Euterpe catinga

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Euterpe (yoo-TEHR-peh)
catinga (kaht-IN-gah)
Bcc1a8hawaii.jpg
Hawaii.
Scientific Classification
Genus: Euterpe (yoo-TEHR-peh)
Species:
catinga (kaht-IN-gah)
Synonyms
None set.
Native Continent
America
America.gif
Morphology
Habit: Clustering
Leaf type: Pinnate
Culture
Survivability index
Common names
Assai Miri.

Habitat and Distribution

Brazil North, Colombia, Guyana, Peru, and Venezuela. Patchily distributed east of the
The Amazon. Photo by Jack and Lindsey Sayers.
Andes in Venezuala, Colombia, Ecuador, Peru, and Brazil, in white sand areas below 350 m elevation and on the Andean slopes at 1100-1800 m elevation. In Ecuador it is known only from the mouth of the Pastaza valley near Puyo, in floodplain forest or in pasture.

Description

Similar to other Euterpes with graceful fronds and drooping slender leaflets. Mostly known for it's colorful orange to reddish crownshaft.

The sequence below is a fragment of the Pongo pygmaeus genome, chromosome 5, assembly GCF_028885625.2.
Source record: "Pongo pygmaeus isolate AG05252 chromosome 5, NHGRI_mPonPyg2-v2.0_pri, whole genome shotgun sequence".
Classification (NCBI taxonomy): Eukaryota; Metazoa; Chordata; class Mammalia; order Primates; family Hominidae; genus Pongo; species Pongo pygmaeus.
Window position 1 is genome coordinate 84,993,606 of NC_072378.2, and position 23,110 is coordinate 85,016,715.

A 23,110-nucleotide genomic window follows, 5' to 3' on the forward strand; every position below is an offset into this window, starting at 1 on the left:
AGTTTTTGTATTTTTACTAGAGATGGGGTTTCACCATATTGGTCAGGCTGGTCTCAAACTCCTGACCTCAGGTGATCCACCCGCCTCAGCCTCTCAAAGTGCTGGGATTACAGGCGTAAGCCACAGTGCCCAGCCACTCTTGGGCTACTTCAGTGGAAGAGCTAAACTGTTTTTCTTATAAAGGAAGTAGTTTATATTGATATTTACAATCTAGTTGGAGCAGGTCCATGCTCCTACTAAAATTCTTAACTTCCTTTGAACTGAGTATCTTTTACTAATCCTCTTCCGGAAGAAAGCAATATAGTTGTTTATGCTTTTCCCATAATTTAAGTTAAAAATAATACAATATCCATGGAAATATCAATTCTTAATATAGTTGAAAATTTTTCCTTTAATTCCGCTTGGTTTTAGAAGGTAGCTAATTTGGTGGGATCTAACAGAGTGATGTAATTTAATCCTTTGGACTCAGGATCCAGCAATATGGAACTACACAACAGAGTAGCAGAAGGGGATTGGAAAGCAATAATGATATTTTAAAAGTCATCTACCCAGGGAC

Subcanopy to canopy palm. Stems clustered, to 20 m tall, 10-15 cm in diameter. Leaves to 3 m long; crownshaft sometimes orange or red; petiole with numerous black adpressed scales; pinnae 40-60 on each side, regularly inserted, narrow, slightly pendulous, the central ones 40-70 cm long. Inflorescence erect, 30-50 cm long, with up to 100 branches inserted on all sides of the axis, these 3-4 mm in diameter and covered with short, whitish brown hairs. Fruits black, globose, about 1 cm in diameter. Endosperm homogeneous. Seedling leaves deeply bifid. Stems caespitose with a few stems forming a clump, or only 1 stem developed with basal shoots, or solitary, erect, 4-16 m tall, 3.5-15 cm diam. , gray, with a cone of brown or reddish roots at the base, these 0.2-1 m long and 1-1.5 cm in diam. Leaves 5-10, spreading; sheath 0.4-1 m long including a 1-2 (-9) cm ligule, orange or reddish, green, yellowish green, bluish green or with a bluish glaucous bloom, often with scales, sometimes with a mass of black, elongate, flimsy scales apically (this the abaxial covering of the youngest, folded pinnae which peels off as the leaf unfolds); petiole 0-45 cm long, densely covered adaxially with black or reddish brown, raised, ramenta-like scales, abaxially with fewer scales, these mostly toward the margins, or almost glabrous; rachis 1.2-2.5 m long, densely to moderately covered with scales like those of petiole; pinnae 33-75 per side, ± horizontally spreading or somewhat pendulous, subopposite, coriaceous, with a few scales on abaxial surface, the midvein prominent with 2 lateral veins either side, the veins with prominent, brown ramenta abaxially, with scattered to numerous punctations abaxially; basal pinna 0.3-1 m x 0.3-2 cm; middle pinnae 35- 84 x 1.5-4.5 cm; apical pinna 23-31 x 0.6-2 cm. Inflorescences infrafoliar; ± horizontal at anthesis; peduncle 6-14 cm long; prophyll 0.5-1 m long; peduncular bract 46-90 cm long, without an umbo; rachis 20-45 cm long; rachillae 48-150, 35-75 cm long, 2.5-4 mm in diam. at anthesis, arranged all round the rachis, densely covered with 0.1 mm long, stiff, branched hairs; flowers in triads almost to the ends ofthe rachillae, paired or solitary staminate distally; triad bracteole prominent, apiculate, to 1 mm long; first flower bracteole obscure, second and third flower bracteoles prominent, unequal, the larger one to 1.5 mm long; staminate flowers 3-4 mm long; sepals very widely ovate, 1.5-3 mm long, broad ly imbricate, slightly keeled, minutely ciliate; petals ovate, 2.5-3 mm long; stamens arranged on a short receptacle; filaments 1-2 mm long; anthers 1.7-2 mm long; pistillode 1-2 mm long, trifid at apex; pistiliate flowers 2-5 mm long; sepals widely ovate, 2-3.5 mm long; petals widely ovate. 2-4 mm long; fruits globose or depressed- globose, 0.8-1.3 cm in diam., stigmatic remains subapical to lateral; epicarp purple-black or reddish brown, minutely tuberculate; seeds globose; endosperm homogeneous; eophyll bifid. (Borchsenius, F. 1998)/Palmweb. Editing by edric.